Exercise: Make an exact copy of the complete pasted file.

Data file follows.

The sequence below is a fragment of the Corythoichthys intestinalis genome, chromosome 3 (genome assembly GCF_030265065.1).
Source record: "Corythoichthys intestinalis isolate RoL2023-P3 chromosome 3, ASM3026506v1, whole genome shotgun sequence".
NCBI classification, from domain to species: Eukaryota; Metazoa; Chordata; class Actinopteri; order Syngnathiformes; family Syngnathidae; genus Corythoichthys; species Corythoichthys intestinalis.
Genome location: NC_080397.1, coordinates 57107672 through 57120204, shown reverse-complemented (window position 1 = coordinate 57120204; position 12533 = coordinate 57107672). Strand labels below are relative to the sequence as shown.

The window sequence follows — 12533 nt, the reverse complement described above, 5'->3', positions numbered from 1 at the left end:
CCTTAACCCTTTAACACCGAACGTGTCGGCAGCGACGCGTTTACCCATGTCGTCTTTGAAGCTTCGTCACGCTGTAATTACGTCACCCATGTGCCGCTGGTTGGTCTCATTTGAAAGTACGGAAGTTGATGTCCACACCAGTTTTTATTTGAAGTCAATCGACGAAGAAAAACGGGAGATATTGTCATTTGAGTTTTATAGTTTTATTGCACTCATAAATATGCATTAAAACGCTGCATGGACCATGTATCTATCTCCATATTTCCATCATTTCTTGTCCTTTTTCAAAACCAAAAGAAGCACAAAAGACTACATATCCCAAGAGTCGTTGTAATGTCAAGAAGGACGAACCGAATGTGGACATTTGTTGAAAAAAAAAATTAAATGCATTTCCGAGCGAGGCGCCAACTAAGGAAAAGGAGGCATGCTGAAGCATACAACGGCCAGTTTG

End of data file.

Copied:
The sequence below is a fragment of the Corythoichthys intestinalis genome, chromosome 3 (genome assembly GCF_030265065.1).
Source record: "Corythoichthys intestinalis isolate RoL2023-P3 chromosome 3, ASM3026506v1, whole genome shotgun sequence".
NCBI classification, from domain to species: Eukaryota; Metazoa; Chordata; class Actinopteri; order Syngnathiformes; family Syngnathidae; genus Corythoichthys; species Corythoichthys intestinalis.
Genome location: NC_080397.1, coordinates 57107672 through 57120204, shown reverse-complemented (window position 1 = coordinate 57120204; position 12533 = coordinate 57107672). Strand labels below are relative to the sequence as shown.

The window sequence follows — 12533 nt, the reverse complement described above, 5'->3', positions numbered from 1 at the left end:
CCTTAACCCTTTAACACCGAACGTGTCGGCAGCGACGCGTTTACCCATGTCGTCTTTGAAGCTTCGTCACGCTGTAATTACGTCACCCATGTGCCGCTGGTTGGTCTCATTTGAAAGTACGGAAGTTGATGTCCACACCAGTTTTTATTTGAAGTCAATCGACGAAGAAAAACGGGAGATATTGTCATTTGAGTTTTATAGTTTTATTGCACTCATAAATATGCATTAAAACGCTGCATGGACCATGTATCTATCTCCATATTTCCATCATTTCTTGTCCTTTTTCAAAACCAAAAGAAGCACAAAAGACTACATATCCCAAGAGTCGTTGTAATGTCAAGAAGGACGAACCGAATGTGGACATTTGTTGAAAAAAAAAATTAAATGCATTTCCGAGCGAGGCGCCAACTAAGGAAAAGGAGGCATGCTGAAGCATACAACGGCCAGTTTG